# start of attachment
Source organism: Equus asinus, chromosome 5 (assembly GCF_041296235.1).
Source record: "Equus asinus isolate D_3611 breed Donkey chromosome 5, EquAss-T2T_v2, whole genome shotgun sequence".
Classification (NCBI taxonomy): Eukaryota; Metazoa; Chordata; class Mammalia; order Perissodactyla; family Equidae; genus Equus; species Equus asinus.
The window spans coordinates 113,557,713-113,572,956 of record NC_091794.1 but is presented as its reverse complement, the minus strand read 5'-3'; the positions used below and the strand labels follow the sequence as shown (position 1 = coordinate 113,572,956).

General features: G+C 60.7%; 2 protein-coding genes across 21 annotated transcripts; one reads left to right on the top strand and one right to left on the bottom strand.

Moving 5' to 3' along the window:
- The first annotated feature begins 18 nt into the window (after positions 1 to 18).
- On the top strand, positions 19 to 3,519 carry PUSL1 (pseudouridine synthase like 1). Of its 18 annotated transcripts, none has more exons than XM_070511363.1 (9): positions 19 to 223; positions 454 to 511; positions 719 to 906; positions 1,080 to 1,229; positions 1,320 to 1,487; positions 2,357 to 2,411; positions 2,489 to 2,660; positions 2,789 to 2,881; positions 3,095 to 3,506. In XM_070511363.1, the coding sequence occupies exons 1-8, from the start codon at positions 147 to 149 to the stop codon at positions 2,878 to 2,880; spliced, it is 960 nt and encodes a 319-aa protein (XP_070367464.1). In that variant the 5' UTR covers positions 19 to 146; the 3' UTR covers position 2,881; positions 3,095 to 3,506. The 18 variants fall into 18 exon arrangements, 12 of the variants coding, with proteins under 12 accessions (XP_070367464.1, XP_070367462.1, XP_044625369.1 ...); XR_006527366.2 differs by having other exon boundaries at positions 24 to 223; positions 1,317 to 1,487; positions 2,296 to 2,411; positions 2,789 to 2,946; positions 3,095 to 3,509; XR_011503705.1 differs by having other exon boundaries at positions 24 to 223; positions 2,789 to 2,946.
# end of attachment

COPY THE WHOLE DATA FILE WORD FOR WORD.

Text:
Source organism: Equus asinus, chromosome 5 (assembly GCF_041296235.1).
Source record: "Equus asinus isolate D_3611 breed Donkey chromosome 5, EquAss-T2T_v2, whole genome shotgun sequence".
Classification (NCBI taxonomy): Eukaryota; Metazoa; Chordata; class Mammalia; order Perissodactyla; family Equidae; genus Equus; species Equus asinus.
The window spans coordinates 113,557,713-113,572,956 of record NC_091794.1 but is presented as its reverse complement, the minus strand read 5'-3'; the positions used below and the strand labels follow the sequence as shown (position 1 = coordinate 113,572,956).

General features: G+C 60.7%; 2 protein-coding genes across 21 annotated transcripts; one reads left to right on the top strand and one right to left on the bottom strand.

Moving 5' to 3' along the window:
- The first annotated feature begins 18 nt into the window (after positions 1 to 18).
- On the top strand, positions 19 to 3,519 carry PUSL1 (pseudouridine synthase like 1). Of its 18 annotated transcripts, none has more exons than XM_070511363.1 (9): positions 19 to 223; positions 454 to 511; positions 719 to 906; positions 1,080 to 1,229; positions 1,320 to 1,487; positions 2,357 to 2,411; positions 2,489 to 2,660; positions 2,789 to 2,881; positions 3,095 to 3,506. In XM_070511363.1, the coding sequence occupies exons 1-8, from the start codon at positions 147 to 149 to the stop codon at positions 2,878 to 2,880; spliced, it is 960 nt and encodes a 319-aa protein (XP_070367464.1). In that variant the 5' UTR covers positions 19 to 146; the 3' UTR covers position 2,881; positions 3,095 to 3,506. The 18 variants fall into 18 exon arrangements, 12 of the variants coding, with proteins under 12 accessions (XP_070367464.1, XP_070367462.1, XP_044625369.1 ...); XR_006527366.2 differs by having other exon boundaries at positions 24 to 223; positions 1,317 to 1,487; positions 2,296 to 2,411; positions 2,789 to 2,946; positions 3,095 to 3,509; XR_011503705.1 differs by having other exon boundaries at positions 24 to 223; positions 2,789 to 2,946.